As the Dialogue deepened in the days that followed, there was a marked shift from theoretical discussions to a greater trust and opening of the heart, a trust both in one another and the greater movement of Divine purpose guiding us. In some cases differences of outer form and expression were directly reconciled, in other cases the deeper common unity they pointed to was acknowledged, allowing for the co-existence of the different forms in mutual appreciation and respect.
In this way, both the unifying essence and its diverse forms were honoured. Bringing together Vedantic, Kashmiri Shaivite and Sufi perspectives, it was clarified that while form, or the manifest world, may be said to be illusion in the certain Hindu traditions, it is meant in the sense that the world is not as we perceive it, consisting of solid, separate objects. Rather, it is energy, flowing from a single Source of pure Consciousness, into many forms.
Spiritual Practice and Social Transformation
This Source, whether we call it Allah, Brahman, God or the Divine Mother, is to be realized, honoured and served in all its forms. Here the interconnection between spiritual unity and social transformation came to the fore, the much-needed alliance between spiritual practice and action in the world. It was clearly affirmed that, especially in these critical times, contemplation needs to be accompanied by action. Action, as one delegate said, is a way of expressing Divinity; it is included in the prime definition of Being, and cannot be denied at any stage. The dialogue started to centre around the need for practical steps, how to bring the power of the collective spiritual wisdom we were gathering from our traditions into effective action for peace and planetary healing so crucial at this time.
This remained a central theme for the rest of the dialogue, as ideas were generated and exchanged for further networking and collective action in the region. Plans were set in motion to support each other in local and regional initiatives to resolve conflict and restore peace, through education, media, and a continued deepening of interspiritual dialogue, unifying the energies not only of the different spiritual traditions but also the power of spirituality itself with initiatives for social transformation.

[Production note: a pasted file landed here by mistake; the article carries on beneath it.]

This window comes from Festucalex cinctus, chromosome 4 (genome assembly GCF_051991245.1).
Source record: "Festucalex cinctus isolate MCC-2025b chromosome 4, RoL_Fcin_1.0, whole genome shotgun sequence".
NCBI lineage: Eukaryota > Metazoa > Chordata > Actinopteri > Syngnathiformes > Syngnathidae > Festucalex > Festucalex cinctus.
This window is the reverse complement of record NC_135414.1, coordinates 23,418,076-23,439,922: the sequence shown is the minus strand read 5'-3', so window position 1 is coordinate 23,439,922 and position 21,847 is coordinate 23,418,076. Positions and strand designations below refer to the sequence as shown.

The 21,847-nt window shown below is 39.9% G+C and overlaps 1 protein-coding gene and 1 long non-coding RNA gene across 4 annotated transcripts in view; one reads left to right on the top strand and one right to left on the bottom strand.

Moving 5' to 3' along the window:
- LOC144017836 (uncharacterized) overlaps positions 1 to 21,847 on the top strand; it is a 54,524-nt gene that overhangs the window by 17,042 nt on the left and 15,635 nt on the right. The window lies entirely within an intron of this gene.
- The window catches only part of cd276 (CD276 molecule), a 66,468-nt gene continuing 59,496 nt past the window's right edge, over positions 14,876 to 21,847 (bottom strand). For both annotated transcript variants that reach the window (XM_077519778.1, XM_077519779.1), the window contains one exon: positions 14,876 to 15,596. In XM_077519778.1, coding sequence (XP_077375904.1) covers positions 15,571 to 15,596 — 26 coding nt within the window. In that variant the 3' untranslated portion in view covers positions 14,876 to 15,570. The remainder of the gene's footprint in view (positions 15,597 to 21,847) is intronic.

A Turning Point
A turning point in the dialogue took place with the visit to Swami Veda Bharati's ashram on Friday afternoon. The elegant circular arrangement of the seats, suggestive of our equality in the Divine, in the midst of the large meditation hall resonant with the vibration of many years of collective meditation, set a tone of sacredness, receptivity and inspiration.. Swami Veda's heartfelt welcome, his deep understanding, love and affinity for the Sufi tradition, and the life-long desire he spoke of for spiritual unity among the traditions, was profoundly moving for all present. The Sufi delegates, and particularly Said Ahmad Shah, an Afghan Sheikh, melted to Swami Veda, and the two immediately fell into each other's arms, with a deep sense of reunion and vow to stay connected in the future.
The discussion that followed on the role of Shakti, the Divine Feminine, in spiritual unity and global transformation, was also profoundly insightful and stirring. It was recognized that the Divine Feminine has both an evolutionary and an eternal aspect, both critically needed at this time to bring the mystical core of unity at the heart of the traditions into the healing of the collective consciousness and the planet.
Women have a large role to play in bringing in this consciousness, along with men who recognize its critical importance and welcome the feminine values of reconciliation and unity into the higher structures of spirituality and society.
This feminine energy was clearly present throughout the conference, weaving a seamless unity. The mystical paths in particular, such as Sufism and Yoga, form a natural alliance with the feminine, since both are about the melting of boundaries, a direct union between the immanent and the Divine. This natural affinity is particularly fertile at this time, when the healing of divisions is so deeply called for.